In FIG. 3 an element 20, of the detailed embodiment, comprises an elongated member 22 formed of a flexible rod of corrosion resistant high strength/weight material such as fiber-reinforced plastic or the like. A tension element 24, comprising a galvanized cable, is connectable to each end of the member 22 (FIG. 5) by means of mating connectors 26 on each end thereof and connectors 28 on each end of the tension element 24. These connectors can be of any type known in the art such, for example, as snap hooks and eyes. In the embodiment described herein the elongated members 12 are intended to be bowed as shown in FIG. 5 so that the resulting device will be provided with a relatively smooth external surface. As was described in greater detail above, desired surface conditions can be achieved by means other than by bowing the member and, in those instances, the tension element 24 will not be required. Where the member is to be bowed, the tension element 24 should be of such length that, when the element is bowed as in FIG. 5, the elongated member 22 forms an arc which is one third of the circumference of a complete ring formed by three elements as shown in FIG. 6. The relationship should be as follows:
Length of member 22/Length of element 24 = 0.83
Ratios higher than 0.83 will produce completed structures tending toward a triangular shape which, although structurally more efficient, will offer sharp corners which will tend, without further precautions, to damage oil boom. As stated above, it is envisioned that straight elements 20 (Ratio of 1.0) can be utilized, however, in such cases the three corners formed by the element joints will have to be guarded. A spherical encasement of each corner would, for example, double as a corner guard and floatation means for this variation. Ratios less than 0.83 will produce overall structures tending towards a clover or petaled configuration which, while not producing undesirable corners, are structurally less efficient than the higher ratios. It is preferred, in the embodiment specifically described herein, that the member 22 be initially straight and bowed into the proper arc as described above, however, the member can be preformed into the arcuate shape if so desired. If the member is preformed, the tension element 24 is still preferred so that the highest strength/weight ratio structure is provided.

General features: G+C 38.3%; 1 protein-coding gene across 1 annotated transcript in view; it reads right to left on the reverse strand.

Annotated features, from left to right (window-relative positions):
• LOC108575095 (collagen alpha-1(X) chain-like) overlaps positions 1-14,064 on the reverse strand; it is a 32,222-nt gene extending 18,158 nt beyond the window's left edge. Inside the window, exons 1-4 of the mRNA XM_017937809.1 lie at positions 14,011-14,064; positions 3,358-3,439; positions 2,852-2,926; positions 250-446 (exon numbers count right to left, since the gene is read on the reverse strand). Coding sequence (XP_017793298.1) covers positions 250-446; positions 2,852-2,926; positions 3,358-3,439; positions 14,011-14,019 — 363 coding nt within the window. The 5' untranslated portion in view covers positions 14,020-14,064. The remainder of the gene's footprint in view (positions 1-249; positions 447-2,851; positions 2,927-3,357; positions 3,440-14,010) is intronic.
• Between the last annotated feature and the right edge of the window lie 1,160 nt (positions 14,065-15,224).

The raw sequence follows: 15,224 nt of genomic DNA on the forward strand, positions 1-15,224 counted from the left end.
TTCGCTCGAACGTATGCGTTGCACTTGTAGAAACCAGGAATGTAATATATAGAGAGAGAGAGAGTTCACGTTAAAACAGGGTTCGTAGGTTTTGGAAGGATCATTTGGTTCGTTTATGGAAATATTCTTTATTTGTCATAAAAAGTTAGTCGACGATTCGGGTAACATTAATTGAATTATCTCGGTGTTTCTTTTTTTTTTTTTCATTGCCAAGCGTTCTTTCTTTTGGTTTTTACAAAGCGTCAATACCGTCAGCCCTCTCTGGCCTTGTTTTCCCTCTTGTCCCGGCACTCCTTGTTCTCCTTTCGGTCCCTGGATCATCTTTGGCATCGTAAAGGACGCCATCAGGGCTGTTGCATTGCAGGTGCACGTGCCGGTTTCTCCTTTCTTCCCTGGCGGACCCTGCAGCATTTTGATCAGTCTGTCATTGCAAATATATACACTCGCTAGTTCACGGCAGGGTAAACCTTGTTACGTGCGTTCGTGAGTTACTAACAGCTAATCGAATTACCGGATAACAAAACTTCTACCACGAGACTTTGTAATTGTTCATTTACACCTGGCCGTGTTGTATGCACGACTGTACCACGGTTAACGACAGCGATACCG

Buoyant floatation members 30, preferably of expanded plastic foam such as polyethylene or the like, are disposed on or the elongated member 22 as shown. A protective coating 31 (FIG. 2), such as urethane plastic, can be provided over the floatation member 30 to prevent wear and mechanical damage thereto. As stated above, the elongated member 22 may be made of buoyant material, doing away with the need for separate floatation members 30.
As is best seen in FIG. 4, fenders 32 are mounted on the elongated member 22 to project, as seen in FIG. 5, perpendicular to the plane of the arc formed by the member. As shown, one fender 32 is mounted proximate one end of the member 22 and the other proximate the midportion thereof.
An end connector 34 is provided on each end of the elongated member 22 to provide end-to-end connection with like elements in the formation of a device in accordance with the invention as will be described below. The connections can be of any of the many types known in the art such, for example, as screw fasteners, socket, pin or the like, so long as structural rigidity is provided for the joint in at least directions out of the plane of the arc formed in FIG. 5.
In FIG. 6, three elements 20a, 20b, and 20c are connected end-to-end to form a device 36 according to the invention. The elongated members 22a, 22b, and 22c form a ring from which fenders 32 extend perpendicularly proximate each joint 38 and midway between each joint. In this configuration, the tension elements 24a, 24b, and 24c aid in maintaining the circular ring configuration under loading and the floatation members 30a, 30b, and 30c provide floatation for the device 36, maintaining it substantially coplanar with the surface of the water.